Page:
In March 2001, a Georgia police officer recorded Victor Harris traveling 73 mph in a 55 mph zone. The officer initiated pursuit, but Harris refused to stop. The officer requested support, and Deputy Timothy Scott joined the pursuit. Eventually, Scott requested and received permission to use a Precision Intervention Technique ("PIT") maneuver, which would cause Harris's vehicle to spin to a stop. Scott accelerated and tapped the rear bumper of Harris's car, causing him to lose control and crash.
Harris filed a civil rights action in federal court, alleging that Scott had violated the Fourth Amendment by using excessive force. Scott responded by filing a motion for summary judgment, asserting qualified immunity. The district court denied the motion for summary judgment, and the circuit court affirmed. The Supreme Court granted certiorari and reversed 8-1, holding that Scott was entitled to qualified immunity because Harris was driving recklessly and posed an immediate risk of serious harm to the public.
The key issue was the determination of the relevant facts. When deciding a summary judgment motion, courts are required to view the facts and draw reasonable inferences in the light most favorable to the party opposing the motion. In other words, in the defendant files a motion for summary judgment, the court is required to view the facts in the light most favorable to the plaintiff.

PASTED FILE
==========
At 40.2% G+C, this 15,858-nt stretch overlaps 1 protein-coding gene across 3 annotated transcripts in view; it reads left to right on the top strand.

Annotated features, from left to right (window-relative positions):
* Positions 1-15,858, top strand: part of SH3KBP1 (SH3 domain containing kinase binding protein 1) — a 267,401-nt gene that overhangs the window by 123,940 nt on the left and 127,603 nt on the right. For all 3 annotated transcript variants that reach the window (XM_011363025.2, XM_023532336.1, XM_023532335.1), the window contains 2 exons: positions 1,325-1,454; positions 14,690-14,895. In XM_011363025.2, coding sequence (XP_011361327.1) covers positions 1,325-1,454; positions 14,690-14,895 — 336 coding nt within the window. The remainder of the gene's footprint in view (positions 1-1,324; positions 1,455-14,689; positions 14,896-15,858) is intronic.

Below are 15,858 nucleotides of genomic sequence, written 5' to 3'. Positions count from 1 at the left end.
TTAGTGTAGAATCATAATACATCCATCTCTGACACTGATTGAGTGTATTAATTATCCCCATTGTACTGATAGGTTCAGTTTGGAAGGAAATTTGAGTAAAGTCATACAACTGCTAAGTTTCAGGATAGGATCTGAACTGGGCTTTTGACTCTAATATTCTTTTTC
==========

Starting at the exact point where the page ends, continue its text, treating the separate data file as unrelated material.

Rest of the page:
In this case, Harris alleged that he was driving safely and did not endanger the public. However, Scott introduced into evidence two videotapes of the incident, made by cameras in the two police cars. The Supreme Court held that the facts on summary judgment must be viewed in the light most favorable to the nonmoving party only if there is a genuine dispute as to those facts, and that the videotape conclusively showed that Harris was driving recklessly. Justice Stevens dissented, arguing that the videotape did not conclusively show that Harris was driving recklessly.
These are the two videos in question.